State and federal restrictions on branch banking finally relaxed in the 1980s, first allowing Ohio banks to open branches outside of their home counties, then certain states within the same region began to permit each other’s banks to cross state borders. In 1985, Fifth Third Bank acquired the American National Bank of Newport, just across the Ohio-Kentucky state line. Even though Newport is part of the Metropolitan Cincinnati area, as it is in the state of Kentucky, Fifth Third was now allowed to operate there until the legislation change of 1985. Suddenly liberated from the branching restrictions, Fifth Third quickly acquired more banks in northern Ohio, Kentucky and Indiana (the state to the west of Ohio).
The decade from 1985 to 1996, however, was otherwise very turbulent times in the American banking system. A sudden sharp rise in interest rates due to soaring inflation caught the savings and loans (S&Ls, as banking co-operatives are known in the U.S.) off-guard, as their business model relied on using personal deposits as the source of capital, then lending it as mortgage loans to borrowers. As personal deposits are often short-term and open in nature, but the mortgage loans are of longer and fixed-terms, as interest rates spiralled in the early 1980s, the S&Ls found their cost of capital (interest rates paid to personal deposits) rising high above the rate of returns (mortgage loan rates that were fixed before the sudden interest rate jumps). Before long, the S&Ls were suffering from severe losses from the asset-liability mis-match. At the same time, the credit crisis led to a sharp drop in real estate prices and the overall economy, and mortgage defaults skyrocketed. As capital was depleted, many S&Ls became insolvent. The situation became so dire that even the government-run deposit insurance schemes at quite a few states went bankrupt.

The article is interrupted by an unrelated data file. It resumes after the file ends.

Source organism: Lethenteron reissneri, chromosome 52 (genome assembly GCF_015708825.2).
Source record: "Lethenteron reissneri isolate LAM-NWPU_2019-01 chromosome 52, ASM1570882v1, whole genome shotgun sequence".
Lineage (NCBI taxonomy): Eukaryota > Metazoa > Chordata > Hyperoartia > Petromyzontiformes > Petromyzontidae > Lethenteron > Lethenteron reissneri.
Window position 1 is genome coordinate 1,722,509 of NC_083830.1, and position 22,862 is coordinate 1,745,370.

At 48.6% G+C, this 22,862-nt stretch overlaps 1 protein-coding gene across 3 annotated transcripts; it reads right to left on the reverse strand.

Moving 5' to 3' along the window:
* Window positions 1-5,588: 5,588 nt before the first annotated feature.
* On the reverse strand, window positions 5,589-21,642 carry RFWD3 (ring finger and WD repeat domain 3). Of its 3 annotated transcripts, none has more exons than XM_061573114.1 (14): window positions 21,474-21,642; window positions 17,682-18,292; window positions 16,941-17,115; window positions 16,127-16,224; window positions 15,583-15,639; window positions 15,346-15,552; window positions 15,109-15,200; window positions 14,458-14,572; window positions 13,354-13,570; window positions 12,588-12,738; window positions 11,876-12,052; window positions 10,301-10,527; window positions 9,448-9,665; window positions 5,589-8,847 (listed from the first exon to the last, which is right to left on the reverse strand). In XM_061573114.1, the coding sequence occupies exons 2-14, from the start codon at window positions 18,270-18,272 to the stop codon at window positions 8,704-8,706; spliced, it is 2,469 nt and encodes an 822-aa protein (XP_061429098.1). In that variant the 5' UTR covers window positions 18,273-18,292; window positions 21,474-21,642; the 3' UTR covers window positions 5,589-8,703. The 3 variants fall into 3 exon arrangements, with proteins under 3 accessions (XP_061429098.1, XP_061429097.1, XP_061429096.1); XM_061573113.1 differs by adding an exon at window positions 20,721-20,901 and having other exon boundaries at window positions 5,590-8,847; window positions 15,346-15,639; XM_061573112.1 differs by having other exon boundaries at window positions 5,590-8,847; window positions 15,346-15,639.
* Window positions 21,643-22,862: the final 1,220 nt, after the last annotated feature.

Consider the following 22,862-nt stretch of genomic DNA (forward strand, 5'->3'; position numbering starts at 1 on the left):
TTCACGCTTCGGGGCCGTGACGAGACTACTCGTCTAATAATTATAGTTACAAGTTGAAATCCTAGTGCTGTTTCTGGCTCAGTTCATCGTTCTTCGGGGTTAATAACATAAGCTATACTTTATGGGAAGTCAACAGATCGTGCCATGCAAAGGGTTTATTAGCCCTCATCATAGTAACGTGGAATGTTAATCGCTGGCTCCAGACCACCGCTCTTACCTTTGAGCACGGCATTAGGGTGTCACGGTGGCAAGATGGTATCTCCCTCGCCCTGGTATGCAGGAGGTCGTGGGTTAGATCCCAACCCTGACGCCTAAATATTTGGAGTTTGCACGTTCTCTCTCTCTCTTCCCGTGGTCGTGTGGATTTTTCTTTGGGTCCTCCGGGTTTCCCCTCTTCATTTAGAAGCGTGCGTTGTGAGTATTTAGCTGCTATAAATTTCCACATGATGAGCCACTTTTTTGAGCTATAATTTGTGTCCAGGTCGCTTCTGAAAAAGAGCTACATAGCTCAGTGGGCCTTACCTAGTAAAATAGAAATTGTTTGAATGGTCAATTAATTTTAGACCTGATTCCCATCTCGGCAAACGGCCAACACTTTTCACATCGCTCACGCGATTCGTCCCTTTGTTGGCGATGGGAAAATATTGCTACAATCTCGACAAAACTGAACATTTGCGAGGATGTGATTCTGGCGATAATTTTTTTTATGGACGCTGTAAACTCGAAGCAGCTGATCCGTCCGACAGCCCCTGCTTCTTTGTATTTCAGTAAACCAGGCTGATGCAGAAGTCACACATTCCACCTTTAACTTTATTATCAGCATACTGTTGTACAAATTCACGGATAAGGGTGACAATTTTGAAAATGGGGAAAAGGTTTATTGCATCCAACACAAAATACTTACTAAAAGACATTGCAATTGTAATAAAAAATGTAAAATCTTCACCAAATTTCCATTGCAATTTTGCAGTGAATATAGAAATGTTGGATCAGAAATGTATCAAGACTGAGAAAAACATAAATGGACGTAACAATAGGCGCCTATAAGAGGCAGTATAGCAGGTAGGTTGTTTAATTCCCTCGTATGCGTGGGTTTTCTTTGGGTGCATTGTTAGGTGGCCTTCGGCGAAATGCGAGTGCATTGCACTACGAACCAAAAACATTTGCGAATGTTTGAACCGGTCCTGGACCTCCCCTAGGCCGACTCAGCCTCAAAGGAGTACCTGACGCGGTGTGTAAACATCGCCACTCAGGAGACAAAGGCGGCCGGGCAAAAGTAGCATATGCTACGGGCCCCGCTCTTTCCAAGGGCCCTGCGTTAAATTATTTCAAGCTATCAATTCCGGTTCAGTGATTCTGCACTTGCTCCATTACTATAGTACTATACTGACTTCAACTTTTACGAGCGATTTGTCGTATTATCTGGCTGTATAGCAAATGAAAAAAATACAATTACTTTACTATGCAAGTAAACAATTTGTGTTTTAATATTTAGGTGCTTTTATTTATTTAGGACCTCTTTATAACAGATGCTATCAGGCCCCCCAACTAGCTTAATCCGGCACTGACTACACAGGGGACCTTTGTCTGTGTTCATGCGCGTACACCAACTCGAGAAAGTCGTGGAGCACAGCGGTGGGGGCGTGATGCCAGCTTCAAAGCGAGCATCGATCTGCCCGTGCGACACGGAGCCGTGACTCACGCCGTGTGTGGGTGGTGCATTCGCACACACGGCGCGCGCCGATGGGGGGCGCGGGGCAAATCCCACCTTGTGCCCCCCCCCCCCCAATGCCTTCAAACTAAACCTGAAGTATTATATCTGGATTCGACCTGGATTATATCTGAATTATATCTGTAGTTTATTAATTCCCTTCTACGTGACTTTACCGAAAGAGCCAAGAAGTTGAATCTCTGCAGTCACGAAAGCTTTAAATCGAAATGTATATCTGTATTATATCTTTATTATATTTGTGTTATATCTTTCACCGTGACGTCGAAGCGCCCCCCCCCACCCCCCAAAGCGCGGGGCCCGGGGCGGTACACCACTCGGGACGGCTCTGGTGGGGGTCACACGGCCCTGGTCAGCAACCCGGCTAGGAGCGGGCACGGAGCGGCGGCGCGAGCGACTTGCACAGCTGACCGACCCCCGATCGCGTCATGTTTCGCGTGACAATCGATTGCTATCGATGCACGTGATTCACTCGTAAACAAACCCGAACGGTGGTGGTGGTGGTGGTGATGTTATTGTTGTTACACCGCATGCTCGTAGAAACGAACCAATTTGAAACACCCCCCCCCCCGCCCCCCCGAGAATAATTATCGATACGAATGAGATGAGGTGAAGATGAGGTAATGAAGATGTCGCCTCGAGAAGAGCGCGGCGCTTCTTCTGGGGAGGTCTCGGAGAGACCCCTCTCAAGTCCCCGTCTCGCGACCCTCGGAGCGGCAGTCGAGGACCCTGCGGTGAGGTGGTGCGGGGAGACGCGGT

Fifth Third, being a more cautiously-run bank, took advantage of the crisis and absorbed many smaller rivals in financial trouble throughout the late 1980s and early 1990s, and slowly but surely expanded its branch network and market share. Then in 1992, Fifth Third held private talks to merge with Ohio rival Star Banc Corp., which traces its history to the First National Bank of Cincinnati. However, the discussion failed to result in a deal. (Star Banc Corp. eventually became U.S. Bancorp.)
In 1994, Fifth Third made two acquisitions. First, it bought the Cumberland Federal Bancorporation for USD $149-million, gaining 43 branches across Kentucky. Later in the same year, it bought Falls Financial for USD $76-million. Falls Financial was a small bank based in northeastern Ohio. Then in 1995, Fifth Third bought a small bank in Florida called the Bank of Naples, which had three branches.